Black History Month 2011: Billy Graham

February 4th, 2011 by | Tags: , ,

Billy Graham
Selected Works: Essential Luke Cage/Power Man Vol. 1, Marvel Masterworks: Black Panther

Billy Graham is an art monster. He helped define Luke Cage for the first sixteen issues of Hero for Hire and he worked on what is still the best Black Panther story of all time: Don McGregor’s Panther’s Rage. Prior to that, he worked at Warren and banged out some perfectly solid horror comics work.

This guy draws great comics, with a Gene Colan’s figurework meets Jack Kirby’s explosive action sort of thing going on. He has these wonderfully proportioned and fairly realistic figures doing insane Kirby judo throws and flips. Characters have genuine facial expressions, often exaggerated for effect but still reasonable, and idealized bodies. Graham can even draw people of different races without descending into caricature, a gift that some modern artists can’t even match.

More than that, though, is that Graham’s art is raw. There’s this looseness or roughness that make his pages really interesting. They aren’t unfinished or lacking in detail, but the detail they do have is rendered in a way I don’t see too often. His work is chunky and scratchy, and I always feel like if you could wipe away the color, you’d see pencils that were worthy of being shot straight from the board.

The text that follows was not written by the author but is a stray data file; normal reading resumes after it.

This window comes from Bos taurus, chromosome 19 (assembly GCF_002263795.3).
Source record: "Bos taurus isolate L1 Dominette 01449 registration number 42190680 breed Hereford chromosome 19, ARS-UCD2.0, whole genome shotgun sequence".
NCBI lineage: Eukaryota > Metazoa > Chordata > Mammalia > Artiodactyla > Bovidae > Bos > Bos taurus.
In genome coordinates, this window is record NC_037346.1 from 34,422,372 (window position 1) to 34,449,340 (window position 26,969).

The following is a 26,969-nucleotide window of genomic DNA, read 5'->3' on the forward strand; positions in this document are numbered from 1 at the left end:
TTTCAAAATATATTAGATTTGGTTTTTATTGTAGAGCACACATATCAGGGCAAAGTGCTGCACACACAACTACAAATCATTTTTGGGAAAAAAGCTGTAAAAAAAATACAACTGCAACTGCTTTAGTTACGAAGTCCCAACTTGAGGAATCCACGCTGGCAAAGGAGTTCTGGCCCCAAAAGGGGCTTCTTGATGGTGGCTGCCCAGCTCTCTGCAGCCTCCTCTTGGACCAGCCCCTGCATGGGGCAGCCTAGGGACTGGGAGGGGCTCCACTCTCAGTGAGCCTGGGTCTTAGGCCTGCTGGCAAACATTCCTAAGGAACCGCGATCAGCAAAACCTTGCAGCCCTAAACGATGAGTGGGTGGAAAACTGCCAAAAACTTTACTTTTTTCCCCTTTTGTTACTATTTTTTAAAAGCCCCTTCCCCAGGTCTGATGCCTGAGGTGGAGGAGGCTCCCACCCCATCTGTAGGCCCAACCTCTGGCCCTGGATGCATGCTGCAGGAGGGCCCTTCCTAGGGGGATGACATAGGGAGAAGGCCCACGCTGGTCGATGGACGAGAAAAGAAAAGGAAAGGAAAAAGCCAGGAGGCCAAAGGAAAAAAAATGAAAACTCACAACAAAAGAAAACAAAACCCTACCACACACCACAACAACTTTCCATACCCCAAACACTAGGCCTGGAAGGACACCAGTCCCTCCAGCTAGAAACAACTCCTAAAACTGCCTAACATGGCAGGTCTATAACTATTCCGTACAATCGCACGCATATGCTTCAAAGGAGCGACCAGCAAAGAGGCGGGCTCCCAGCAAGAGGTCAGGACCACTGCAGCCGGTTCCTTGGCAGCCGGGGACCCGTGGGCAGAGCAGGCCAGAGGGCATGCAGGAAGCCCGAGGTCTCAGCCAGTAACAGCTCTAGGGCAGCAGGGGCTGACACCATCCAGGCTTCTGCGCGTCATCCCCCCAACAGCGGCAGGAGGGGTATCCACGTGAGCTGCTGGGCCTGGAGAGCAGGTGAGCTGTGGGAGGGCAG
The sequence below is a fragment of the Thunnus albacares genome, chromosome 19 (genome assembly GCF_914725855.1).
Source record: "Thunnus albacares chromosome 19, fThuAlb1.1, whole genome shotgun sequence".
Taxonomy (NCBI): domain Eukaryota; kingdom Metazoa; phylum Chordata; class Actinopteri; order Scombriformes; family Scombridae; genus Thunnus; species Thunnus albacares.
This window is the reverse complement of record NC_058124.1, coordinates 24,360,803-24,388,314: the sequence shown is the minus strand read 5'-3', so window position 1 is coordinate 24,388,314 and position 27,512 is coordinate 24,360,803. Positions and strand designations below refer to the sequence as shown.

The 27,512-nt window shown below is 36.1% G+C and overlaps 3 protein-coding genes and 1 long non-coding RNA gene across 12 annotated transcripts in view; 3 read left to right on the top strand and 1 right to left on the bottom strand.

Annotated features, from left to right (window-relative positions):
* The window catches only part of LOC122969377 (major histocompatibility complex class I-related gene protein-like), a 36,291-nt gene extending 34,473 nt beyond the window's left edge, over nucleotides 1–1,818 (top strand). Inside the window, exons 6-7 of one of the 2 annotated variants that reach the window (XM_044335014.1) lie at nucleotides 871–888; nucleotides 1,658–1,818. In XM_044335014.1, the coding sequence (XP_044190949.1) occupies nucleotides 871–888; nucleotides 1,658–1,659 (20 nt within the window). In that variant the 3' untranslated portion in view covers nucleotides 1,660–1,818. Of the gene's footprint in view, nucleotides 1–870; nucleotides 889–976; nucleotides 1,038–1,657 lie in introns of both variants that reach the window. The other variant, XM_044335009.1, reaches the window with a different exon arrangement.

Graham’s Kirby-influenced realism was vital for both Cage and Panther at the time, I’d say. The two books depicted a Marvel universe that varied from being even more street level than Amazing Spider-Man to being about half as cosmic as Fantastic Four. Graham’s art split the difference. Cage and Panther were both grounded, but not so grounded that they couldn’t expand into more comic book-y situations. If you look at something like Daredevil, which has been banging the Early ’80s Frank Miller Drum for entirely too long now, you see a series that has been defined and limited to one style. Graham was just street level and cosmic enough to make everything work.

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5 comments to “Black History Month 2011: Billy Graham”

  1. wow.. Madam Slay looks amazing…

  2. That two page layout is straight-up Steranko. Gorgeous.

  3. Wnatever happened to Billy Graham?

  4. Billy Graham is amazing. I’ve always thought that without his defining work, Cage as a concept might have fallen flat on his face. Any idea who you’re doing next? How about Ed Davis? He did stuff for Heavy Metal, and some DC war comics, not to mention that Larry Hama based the appearance of John Wraith on him. A self-portrait: http://i.imgur.com/dHCWR.jpg

  5. @Lugh: I’ve got a list of people I’m going through. Davis isn’t on it, in part because I’m not that familiar with him. Thanks for the tip, though.